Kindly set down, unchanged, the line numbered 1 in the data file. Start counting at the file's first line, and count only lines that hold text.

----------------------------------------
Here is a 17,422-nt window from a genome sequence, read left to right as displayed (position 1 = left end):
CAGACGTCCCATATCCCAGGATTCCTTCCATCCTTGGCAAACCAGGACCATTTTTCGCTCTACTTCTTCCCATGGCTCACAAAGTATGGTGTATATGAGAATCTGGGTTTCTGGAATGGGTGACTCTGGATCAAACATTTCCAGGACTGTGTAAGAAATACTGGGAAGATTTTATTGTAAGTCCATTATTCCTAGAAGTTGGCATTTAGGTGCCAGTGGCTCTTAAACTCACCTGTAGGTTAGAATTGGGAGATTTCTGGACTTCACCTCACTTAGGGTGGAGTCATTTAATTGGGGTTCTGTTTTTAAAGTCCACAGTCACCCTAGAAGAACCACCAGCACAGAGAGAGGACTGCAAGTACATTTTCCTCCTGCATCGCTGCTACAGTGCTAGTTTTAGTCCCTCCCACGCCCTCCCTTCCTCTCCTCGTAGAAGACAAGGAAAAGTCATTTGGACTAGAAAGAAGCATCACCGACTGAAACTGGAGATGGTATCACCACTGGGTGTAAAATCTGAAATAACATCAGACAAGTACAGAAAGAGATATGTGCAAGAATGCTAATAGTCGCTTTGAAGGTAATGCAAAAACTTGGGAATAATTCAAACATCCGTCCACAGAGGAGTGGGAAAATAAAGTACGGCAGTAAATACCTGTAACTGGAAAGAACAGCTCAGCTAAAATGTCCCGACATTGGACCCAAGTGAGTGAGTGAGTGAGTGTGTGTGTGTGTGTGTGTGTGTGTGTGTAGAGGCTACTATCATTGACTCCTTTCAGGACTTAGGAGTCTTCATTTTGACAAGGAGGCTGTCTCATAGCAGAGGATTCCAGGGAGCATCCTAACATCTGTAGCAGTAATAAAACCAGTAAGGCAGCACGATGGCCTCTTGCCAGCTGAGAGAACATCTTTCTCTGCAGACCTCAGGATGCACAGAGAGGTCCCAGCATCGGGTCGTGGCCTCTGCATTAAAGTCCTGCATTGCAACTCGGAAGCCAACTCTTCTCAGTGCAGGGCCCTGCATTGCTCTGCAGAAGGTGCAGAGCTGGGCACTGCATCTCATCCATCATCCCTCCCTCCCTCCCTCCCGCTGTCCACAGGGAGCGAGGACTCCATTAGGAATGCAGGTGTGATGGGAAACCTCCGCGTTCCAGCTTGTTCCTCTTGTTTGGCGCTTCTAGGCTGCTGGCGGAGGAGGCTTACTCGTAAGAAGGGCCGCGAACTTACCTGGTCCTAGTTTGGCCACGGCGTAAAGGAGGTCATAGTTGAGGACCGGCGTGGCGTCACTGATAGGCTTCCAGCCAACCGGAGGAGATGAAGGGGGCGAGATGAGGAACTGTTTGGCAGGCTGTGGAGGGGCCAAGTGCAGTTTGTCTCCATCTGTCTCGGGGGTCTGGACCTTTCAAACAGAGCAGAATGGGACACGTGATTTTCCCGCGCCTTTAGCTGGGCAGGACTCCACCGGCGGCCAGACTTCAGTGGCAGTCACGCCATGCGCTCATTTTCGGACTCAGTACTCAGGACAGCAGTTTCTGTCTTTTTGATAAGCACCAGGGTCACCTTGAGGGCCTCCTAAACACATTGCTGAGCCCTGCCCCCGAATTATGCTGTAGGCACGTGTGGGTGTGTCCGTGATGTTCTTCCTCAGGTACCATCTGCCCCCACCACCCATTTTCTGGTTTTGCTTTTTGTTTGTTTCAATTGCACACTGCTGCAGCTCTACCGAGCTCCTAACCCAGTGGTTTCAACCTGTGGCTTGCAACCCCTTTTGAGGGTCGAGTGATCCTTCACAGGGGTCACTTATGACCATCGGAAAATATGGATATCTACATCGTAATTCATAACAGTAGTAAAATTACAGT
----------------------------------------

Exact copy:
Here is a 17,422-nt window from a genome sequence, read left to right as displayed (position 1 = left end):